Martin Schmidt paused, his spoon barely touching the stew. His stomach would have him attack the stew bowl like a starving wolf but his mind held him back. Carefully, he took one spoonful and then put his spoon down. A sip of beer helped but his hand shook slightly. Reminding himself he was a man, not a wolf, he looked at his host before taking a second spoonful.
"Eat up, boy. When you've finished there will be time enough to talk." Herr Glauber beamed across the table. "Here, Adolf, fetch another pitcher of beer and get me another ham sandwich." The older of the two boys beside Herr Glauber shoved his chair back and got up with a grin and a glance at the crowded bar of the Thuringen Gardens.
"Yes, Papa. Heinrich, more stew or a sandwich?" Adolf asked his younger brother.
"Sandwich, please," Heinrich replied. The boy drained his mug with a gulp and belched loudly. "And hurry back with the beer."
"Manners, son, manners!" Herr Glauber clouted the youngster on the shoulder. "Your mother didn't raise you without manners."
"No, Papa." Heinrich sat up straight, tucked his folded hands in his lap and assumed a pious expression, or what would have been one save for the crossed eyes.
"Brat. I'm surprised I don't beat you daily." Herr Glauber's stern expression slipped and he reached over to ruffle his son's hair. "You must excuse the boy. Since his mother's death . . . Go ahead and eat, Young Schmidt. It does no good to talk business on an empty stomach."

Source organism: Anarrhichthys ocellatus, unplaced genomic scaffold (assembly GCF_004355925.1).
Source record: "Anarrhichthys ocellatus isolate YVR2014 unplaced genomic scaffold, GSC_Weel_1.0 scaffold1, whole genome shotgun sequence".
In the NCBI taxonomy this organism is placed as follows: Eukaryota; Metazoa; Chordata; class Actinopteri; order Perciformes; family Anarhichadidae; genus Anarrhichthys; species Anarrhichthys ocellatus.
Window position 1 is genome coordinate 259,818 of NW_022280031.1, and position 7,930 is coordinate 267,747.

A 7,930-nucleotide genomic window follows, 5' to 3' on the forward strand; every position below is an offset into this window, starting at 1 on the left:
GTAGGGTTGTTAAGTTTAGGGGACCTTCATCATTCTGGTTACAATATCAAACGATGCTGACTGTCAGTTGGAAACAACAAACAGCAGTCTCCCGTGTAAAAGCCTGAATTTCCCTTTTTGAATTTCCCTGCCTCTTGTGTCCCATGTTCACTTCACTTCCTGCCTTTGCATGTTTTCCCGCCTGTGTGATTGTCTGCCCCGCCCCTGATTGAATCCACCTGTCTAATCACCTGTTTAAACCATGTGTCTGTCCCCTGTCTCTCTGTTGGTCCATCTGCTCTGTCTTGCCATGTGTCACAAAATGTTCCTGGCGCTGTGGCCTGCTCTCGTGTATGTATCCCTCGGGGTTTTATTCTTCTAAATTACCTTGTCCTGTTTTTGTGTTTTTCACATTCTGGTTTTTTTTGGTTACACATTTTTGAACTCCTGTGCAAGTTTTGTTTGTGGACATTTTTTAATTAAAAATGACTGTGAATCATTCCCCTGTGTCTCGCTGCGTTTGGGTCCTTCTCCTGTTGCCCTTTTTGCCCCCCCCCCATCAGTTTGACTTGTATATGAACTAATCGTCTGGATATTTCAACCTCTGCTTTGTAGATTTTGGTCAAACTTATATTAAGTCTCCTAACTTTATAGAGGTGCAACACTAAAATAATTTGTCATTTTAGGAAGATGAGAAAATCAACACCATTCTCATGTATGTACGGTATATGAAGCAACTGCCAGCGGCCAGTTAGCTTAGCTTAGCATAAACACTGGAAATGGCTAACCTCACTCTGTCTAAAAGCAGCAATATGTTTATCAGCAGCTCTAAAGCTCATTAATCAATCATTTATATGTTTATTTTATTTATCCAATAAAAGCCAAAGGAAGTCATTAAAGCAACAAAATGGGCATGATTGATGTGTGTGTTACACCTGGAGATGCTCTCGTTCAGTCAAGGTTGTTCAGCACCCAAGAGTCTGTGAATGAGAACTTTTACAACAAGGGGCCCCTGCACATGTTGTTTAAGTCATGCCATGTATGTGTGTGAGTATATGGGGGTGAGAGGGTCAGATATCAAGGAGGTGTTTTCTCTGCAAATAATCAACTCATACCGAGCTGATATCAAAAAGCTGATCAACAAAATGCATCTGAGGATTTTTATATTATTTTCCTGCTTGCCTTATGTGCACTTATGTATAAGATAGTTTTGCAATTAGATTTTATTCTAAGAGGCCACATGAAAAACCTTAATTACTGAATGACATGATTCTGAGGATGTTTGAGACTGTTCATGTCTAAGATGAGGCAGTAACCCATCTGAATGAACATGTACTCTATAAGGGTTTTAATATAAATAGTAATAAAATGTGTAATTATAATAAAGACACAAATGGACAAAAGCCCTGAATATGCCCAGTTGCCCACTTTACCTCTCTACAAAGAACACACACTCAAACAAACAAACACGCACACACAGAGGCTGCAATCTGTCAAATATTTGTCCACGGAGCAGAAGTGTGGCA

Martin, chewing a bit of tough meat from the last of the stew, contemplated his host. Herr Glauber did not have the look of a man who missed many meals. A closer look showed the lines and loose flesh common to those who have lost a great deal of weight quickly. No, his host, while not starving now, had seen hunger recently. Martin carefully fished a bit of gristle out of his teeth and took a mouthful of beer to wash down the stew. Just as he opened his mouth to speak Adolf reappeared with two large pitchers clutched to his chest and a plate of sandwiches balanced precariously atop the pitchers.
"Here, Young Schmidt, take a couple of sandwiches for later. Young men are always hungry." Herr Glauber shoved the plate toward Martin and out of the grasping hands of Heinrich.
"Thank you, sir. Thank you very much for the meal," Martin said. He hurriedly selected a pair of sandwiches and carefully wrapped them in his handkerchief.
"See, Heinrich? Our guest is polite, as you should be. He is full of questions but instead of spewing them at me like bees circling a hive he waits. I've the right of it, don't I, Schmidt? You're as full of questions as my boy is of mischief." Herman Glauber grinned across the table.
"Yes, sir. I am," was all Martin could manage. His thoughts tangled and knotted and he couldn't fashion them into a coherent question.
"First, we have never met before yet I invite you to share a meal with my family. Why should I do so? Secondly, I am a Master Carpenter, you are a blacksmith. In fact, you claim you are a journeyman blacksmith and the masters of your craft deny you the title."
A sick feeling welled up from Martin's stomach. He was a journeyman—but one without papers to prove his claim. Or tools, or friends, or anyone who could say, "Yes, I know Martin Schmidt is a journeyman blacksmith." Slumping down in the chair, he ducked his head to hide the shameful flush.